What will the banking industry look like in 2030? Business models, just like the industry as a whole, will be transformed by technology. New models will emerge in the years ahead putting a halt to the band-aid approach to legacy systems. Banks will look to new architecture that is digital to the core, and, more will choose to build and migrate to new systems.
Challenger banks – such as Starling Bank, Atom Bank and Tandem – have existed in the UK for a number of years. Fidor and N26 were the first of the European digital banks. The model is now emerging in other parts of the world. Indeed, there are approximately 100 challenger banks worldwide, including:
In March 2019, the Hong Kong Monetary Authority announced that banking licenses had been granted to no less than three digital banks in the territory. These entities are expected to go live later this year.1
Though still dwarfed by their traditional counterparts, digital banks are growing fast, leveraging their adaptability, customer-focus, and ability to make data-driven decisions. While they might not, as yet, have customer bases to rival traditional players, they are starting to make inroads. Traditional financial institutions should not overlook the growth potential of new digital challengers who could, over time, win share of market segments, in particular the growing cohort of millennials.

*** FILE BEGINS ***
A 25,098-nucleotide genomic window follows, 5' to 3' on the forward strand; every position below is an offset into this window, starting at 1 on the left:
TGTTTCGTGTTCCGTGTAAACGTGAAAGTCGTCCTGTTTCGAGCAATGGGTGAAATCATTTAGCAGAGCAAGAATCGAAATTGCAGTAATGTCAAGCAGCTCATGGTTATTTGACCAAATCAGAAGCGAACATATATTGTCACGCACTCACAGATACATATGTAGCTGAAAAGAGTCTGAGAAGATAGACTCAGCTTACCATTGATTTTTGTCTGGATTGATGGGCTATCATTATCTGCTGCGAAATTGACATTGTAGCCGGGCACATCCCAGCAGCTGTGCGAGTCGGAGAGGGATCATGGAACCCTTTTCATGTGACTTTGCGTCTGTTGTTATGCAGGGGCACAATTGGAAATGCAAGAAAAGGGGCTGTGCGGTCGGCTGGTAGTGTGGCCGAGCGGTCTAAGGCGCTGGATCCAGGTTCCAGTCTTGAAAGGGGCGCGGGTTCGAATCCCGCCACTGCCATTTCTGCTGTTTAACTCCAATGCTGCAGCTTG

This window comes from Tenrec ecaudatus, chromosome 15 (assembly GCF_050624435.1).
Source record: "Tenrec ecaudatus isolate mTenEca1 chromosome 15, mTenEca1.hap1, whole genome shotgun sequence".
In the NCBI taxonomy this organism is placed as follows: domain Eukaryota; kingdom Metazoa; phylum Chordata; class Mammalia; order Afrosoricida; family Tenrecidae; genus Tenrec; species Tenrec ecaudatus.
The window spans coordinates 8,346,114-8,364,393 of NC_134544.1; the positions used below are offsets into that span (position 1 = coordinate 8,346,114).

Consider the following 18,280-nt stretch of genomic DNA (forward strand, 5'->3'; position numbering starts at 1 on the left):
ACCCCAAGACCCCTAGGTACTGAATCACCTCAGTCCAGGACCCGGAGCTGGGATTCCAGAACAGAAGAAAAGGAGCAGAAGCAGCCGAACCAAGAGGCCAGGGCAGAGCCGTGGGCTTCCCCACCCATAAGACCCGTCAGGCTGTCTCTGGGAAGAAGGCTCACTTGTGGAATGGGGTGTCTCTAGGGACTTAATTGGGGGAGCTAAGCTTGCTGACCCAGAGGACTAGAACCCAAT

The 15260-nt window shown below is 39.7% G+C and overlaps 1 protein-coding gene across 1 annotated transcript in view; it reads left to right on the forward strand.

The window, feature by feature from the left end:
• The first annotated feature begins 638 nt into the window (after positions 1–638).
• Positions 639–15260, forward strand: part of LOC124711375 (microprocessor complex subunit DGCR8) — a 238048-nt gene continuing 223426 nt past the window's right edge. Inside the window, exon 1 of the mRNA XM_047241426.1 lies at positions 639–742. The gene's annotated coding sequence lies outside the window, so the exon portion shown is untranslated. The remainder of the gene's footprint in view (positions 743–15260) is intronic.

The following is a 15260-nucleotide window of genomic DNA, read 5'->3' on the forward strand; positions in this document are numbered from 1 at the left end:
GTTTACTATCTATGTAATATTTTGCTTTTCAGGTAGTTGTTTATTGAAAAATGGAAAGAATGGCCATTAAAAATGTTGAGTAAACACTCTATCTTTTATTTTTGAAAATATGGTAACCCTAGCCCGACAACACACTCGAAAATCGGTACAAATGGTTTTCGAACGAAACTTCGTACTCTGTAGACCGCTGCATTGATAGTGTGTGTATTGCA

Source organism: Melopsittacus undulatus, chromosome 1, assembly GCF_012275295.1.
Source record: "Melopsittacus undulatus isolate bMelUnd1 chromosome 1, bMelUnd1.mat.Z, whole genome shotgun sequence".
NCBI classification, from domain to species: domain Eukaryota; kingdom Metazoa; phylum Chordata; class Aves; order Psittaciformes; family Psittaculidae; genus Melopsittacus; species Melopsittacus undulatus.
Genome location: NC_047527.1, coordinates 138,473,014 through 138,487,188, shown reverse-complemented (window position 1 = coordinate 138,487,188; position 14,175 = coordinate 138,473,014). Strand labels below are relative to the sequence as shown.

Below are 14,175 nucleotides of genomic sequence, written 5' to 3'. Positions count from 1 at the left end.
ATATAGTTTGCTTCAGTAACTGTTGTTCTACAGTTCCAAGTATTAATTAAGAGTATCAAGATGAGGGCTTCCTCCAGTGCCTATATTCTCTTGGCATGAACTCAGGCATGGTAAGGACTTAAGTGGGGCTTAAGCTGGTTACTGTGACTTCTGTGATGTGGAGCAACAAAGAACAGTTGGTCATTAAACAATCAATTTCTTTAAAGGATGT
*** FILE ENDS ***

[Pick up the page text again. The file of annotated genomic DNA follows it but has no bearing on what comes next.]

Over the past 5 years, many financial institutions have invested millions in innovation programs focused on enhancing their technological capabilities, as well as trying to become more agile. The approaches they've taken to make these changes have varied based on their existing strengths, business strategy, and identified gaps.
Numerous traditional banks, as noted, have invested heavily in updating their legacy technology in order to remain competitive. These investments include upgrading credit systems in order to approve loans more swiftly, making systems compatible with application programming interfaces (APIs) and open banking regimes, or finding ways to integrate more robust data analytics. While good, these incremental changes are unlikely to give traditional institutions the competitive edge they need to stave off new competitors.